What’s made me happy:

            Well, almost all of the above. Some teachers are really sensational and should be paraded around the country like adverts of when education works. There’s Sutton Grammar School, a wonderful secondary just out of London who are (free of charge) hosting 1,000 students from local schools for a regional Big Bang Fair. For the most part I’m anti-Big Bang, but this I’m massively impressed by. They’re working with industry, universities and the kids themselves to deliver a whole day of workshops and exhibitions, with absolutely no one there “because they have to be”.

The physics department of St Paul’s Boys school are aware of how incredible they are: there’s probably more academic physicists at SPS than at most university science departments. Their tried and tested science teaching has produced generations of physics graduates, who I’m pretty sure all end up changing the world. They’re looking to create more academic partnerships with universities and industry, dissipating their extensive education insight to London schools and share resources. I visited SPS to discuss the most common mistakes in physics moving between primary (which they call ‘prep’) to secondary school, and we’re joined by a whole bunch of enthusiastic primary teachers. We talk at length about energy, forces and electricity. I found it super useful going through the IOP’s teaching resources for primary and seeing where the misconceptions might arise- “using up energy”, weighing yourself in kilograms, using equation triangles and confusing current for voltage. We discussed formula sheets and how we can get students to use them more efficiently, and SPS have come up with something ingenious- they get their students to create their own formula sheets. The really savvy ones don’t need to make them, most of the students get so much out of making them they don’t need them in the exam and the ones who photocopy someone else’s need a bit more support. We discuss how students answer questions themselves- how they face big questions and tackle difficult equations. All good teachers and a-level text books preach to keep equations as words until the last minute. At St Paul’s they say students have to FRSC (‘frisk’) it for a biscuit- they have to write the Formula, Rearrange, Substitute & Calculate.  In writing their own challenging exams, they’ve become very good at getting students to use scientific models as opposed to answering specific exam questions.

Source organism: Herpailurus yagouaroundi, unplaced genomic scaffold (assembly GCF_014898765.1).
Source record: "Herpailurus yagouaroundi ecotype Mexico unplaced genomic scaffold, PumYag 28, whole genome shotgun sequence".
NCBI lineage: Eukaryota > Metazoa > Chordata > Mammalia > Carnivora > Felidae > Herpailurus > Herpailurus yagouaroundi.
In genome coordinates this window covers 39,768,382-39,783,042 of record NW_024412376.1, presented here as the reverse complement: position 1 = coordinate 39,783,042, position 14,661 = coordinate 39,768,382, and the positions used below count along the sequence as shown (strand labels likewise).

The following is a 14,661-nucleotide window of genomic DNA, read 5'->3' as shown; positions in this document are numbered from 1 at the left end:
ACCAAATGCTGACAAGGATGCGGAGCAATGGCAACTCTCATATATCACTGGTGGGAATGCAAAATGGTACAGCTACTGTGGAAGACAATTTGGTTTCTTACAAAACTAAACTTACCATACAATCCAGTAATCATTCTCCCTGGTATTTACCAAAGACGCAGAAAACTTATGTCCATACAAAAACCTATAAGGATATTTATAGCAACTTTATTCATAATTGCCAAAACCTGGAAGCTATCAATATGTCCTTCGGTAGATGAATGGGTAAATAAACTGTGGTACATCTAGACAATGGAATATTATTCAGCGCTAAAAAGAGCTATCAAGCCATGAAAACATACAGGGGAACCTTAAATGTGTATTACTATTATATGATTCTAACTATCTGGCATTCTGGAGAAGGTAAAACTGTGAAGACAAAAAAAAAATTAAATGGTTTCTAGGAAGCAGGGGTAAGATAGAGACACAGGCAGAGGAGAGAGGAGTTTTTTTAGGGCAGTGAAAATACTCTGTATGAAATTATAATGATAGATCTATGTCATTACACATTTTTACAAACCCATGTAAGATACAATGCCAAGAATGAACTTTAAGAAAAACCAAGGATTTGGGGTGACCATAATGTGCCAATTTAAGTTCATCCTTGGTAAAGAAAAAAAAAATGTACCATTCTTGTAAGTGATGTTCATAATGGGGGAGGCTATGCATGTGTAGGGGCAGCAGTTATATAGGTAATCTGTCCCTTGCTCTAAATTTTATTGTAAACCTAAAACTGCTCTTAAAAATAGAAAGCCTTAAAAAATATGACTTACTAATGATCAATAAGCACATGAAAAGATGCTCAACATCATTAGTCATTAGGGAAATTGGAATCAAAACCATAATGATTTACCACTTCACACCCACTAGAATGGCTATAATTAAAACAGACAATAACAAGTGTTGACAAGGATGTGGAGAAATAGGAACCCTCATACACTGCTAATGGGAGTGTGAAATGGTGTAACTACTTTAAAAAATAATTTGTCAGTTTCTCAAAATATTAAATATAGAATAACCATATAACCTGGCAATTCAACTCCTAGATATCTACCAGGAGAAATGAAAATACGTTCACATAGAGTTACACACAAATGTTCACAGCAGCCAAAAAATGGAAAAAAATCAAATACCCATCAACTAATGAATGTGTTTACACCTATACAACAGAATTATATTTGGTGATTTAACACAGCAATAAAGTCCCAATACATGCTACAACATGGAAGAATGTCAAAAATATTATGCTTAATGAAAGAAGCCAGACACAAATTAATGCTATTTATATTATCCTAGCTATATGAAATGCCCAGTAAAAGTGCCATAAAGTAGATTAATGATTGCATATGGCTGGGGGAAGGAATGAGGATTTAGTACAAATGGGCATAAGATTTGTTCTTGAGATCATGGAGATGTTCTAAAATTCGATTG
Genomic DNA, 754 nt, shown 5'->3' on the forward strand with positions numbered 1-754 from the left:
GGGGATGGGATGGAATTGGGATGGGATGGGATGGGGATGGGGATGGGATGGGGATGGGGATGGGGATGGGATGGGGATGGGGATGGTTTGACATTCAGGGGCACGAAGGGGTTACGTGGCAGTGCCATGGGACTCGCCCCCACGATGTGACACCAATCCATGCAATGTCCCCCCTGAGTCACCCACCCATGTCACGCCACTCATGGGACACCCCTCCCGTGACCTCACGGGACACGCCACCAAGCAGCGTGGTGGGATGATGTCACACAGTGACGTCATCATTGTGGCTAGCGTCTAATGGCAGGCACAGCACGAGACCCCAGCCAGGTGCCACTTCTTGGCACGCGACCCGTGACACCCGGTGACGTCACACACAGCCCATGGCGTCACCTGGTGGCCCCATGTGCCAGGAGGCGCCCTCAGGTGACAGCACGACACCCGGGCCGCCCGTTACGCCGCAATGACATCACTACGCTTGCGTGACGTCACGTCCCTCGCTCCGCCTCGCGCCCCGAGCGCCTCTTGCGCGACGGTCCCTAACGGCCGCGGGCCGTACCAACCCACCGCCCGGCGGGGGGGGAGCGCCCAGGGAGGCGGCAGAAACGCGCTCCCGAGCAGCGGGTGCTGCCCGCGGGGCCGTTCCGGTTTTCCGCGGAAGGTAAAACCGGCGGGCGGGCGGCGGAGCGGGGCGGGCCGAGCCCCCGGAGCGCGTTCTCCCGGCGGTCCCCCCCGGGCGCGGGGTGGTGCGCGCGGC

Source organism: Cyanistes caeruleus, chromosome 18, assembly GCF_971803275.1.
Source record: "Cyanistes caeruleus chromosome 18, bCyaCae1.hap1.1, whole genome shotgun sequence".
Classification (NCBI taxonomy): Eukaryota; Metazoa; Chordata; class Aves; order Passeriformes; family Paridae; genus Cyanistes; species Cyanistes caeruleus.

It’s not just the physics department of the secondary school that’s awesome- the chemistry technician of the junior branch is absolutely breath-taking. His science lab, or technician’s temple, is like finding hidden treasure. He’s made resin blocks encasing elements of the periodic table, from liquid mercury to solid copper, he’s got a light bulb on a drill that makes a plasma and he’s made ferro-fluid. I’ve been to heaps of cool places over my PhD and met thousands of incredibly intelligent scientists. I’ve been lucky enough to see inside research labs across the world and I’ve never met someone so creative and passionate. He’s not doing this to get his students grades in exams but because he’s amazed by the things that materials, chemistry and science can do. I guess the best way to show you is in the following: